It was at the end of July 2015 when I was getting ready to go to Hatyai for a three-day “So Real English Camp” organized by Thai Muslim Students Society (TMSS). Excited as I was to be a facilitator of this program, upon my arrival, one of the committees pointed out that educational or English camps were already abundant in Thailand and that we had to set our own English Camp apart from the rest. Well, I was there to prove that you can be a good Muslim and speak English at the same time which consequently was one of the goals of the camp too.
Language does not define imaan. There is no sole superior language that can increase your level of faith nor there isn’t one that specifically decreases it. You can learn and speak many languages, read books by scholars from various backgrounds and nationalities, or dive into Western theories, ideologies, and philosophy; and it still won't aggravate your development of imaan. In fact, it may strengthen it. You will gain so much knowledge of this world that nothing can prevent you from ignorance. Iqra! Read! It was our first revelation after all.
Some would say we should not focus so much of our time and energy to learn English when we should have master Arabic instead. The thing is, it is important for us to be proficient in English so that we can stand and compete on a global scale since English is a medium that is transmitted and consumed by almost everyone on Earth. However, I do not deny the importance of that fact that we must stay true to our roots by using and speaking in our mother tongue for if it is not us who will pass down our beautiful language to the next generation, then who?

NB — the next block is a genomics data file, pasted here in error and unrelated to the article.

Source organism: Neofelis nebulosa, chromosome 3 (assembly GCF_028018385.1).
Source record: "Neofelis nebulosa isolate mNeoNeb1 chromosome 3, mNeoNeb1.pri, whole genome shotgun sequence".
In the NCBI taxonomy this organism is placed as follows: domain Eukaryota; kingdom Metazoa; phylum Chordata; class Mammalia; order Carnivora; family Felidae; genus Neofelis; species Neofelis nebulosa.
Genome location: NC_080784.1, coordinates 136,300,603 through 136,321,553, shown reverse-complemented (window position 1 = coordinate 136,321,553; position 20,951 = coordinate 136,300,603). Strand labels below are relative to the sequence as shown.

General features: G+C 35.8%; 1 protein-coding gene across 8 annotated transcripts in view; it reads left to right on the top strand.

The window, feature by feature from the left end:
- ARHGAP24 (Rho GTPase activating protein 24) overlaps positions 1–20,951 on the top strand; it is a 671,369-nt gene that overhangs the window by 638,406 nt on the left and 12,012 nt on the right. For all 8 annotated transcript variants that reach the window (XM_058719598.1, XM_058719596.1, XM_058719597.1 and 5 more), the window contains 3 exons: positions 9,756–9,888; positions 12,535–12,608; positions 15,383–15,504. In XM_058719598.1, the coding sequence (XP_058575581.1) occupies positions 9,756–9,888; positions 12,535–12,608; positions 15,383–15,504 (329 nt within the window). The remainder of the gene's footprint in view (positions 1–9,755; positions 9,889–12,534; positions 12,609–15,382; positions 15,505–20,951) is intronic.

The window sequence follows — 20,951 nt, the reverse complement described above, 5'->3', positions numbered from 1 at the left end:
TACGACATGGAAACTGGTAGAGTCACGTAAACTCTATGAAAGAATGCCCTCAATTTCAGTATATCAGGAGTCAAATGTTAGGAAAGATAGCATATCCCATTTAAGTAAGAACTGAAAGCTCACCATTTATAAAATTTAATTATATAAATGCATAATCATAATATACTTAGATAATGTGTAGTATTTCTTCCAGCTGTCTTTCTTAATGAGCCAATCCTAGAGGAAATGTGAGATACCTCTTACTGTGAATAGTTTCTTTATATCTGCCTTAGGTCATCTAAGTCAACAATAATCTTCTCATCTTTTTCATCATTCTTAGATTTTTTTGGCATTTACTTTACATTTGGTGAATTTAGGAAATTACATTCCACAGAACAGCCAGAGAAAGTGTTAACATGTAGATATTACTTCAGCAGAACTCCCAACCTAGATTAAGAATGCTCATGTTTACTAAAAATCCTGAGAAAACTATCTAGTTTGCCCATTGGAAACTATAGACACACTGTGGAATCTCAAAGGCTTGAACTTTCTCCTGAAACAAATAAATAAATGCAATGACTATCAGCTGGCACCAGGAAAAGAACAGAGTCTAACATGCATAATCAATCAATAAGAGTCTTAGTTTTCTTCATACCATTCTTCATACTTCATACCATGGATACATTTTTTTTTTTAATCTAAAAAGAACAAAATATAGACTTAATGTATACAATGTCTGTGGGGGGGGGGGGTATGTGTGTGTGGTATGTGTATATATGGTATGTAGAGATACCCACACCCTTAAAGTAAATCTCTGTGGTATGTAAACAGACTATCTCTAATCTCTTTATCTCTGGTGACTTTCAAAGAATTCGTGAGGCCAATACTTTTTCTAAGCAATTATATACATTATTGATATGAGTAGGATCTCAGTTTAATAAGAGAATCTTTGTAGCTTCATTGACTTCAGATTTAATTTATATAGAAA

Whatever slang, accent, dialect that you speak, be proud of it, embrace it, use it. No language is perfect, and no language is easy. Malaysia itself utilizes different words to convey the same message; saya, aku, patik, cek, kamek, and beta are just some of the different pronouns that most of us use daily! This is what makes Malaysia infinitely beautiful and diverse. I have only recently come to the realization that your language is truly your identity but it is not the only thing that defines you. After careful considerations and deliberations, I’ve come up with a few methods to enrich yourselves and be free of the confinement of one single language.
If you don’t know what to do, travel.
If you don’t know where to go, volunteer.
If you don’t know what to be, teach.
You see, traveling enables you to spread your horizons, meet new people, get out of your comfort zone, and help you understand the world better. Who knows, maybe you pick up a language or two. If you don’t have the means to travel, I would like to suggest for you to read. Insert yourself into someone’s life and you too are traveling. “There is no frigate like a book,” said American poet Emily Dickinson.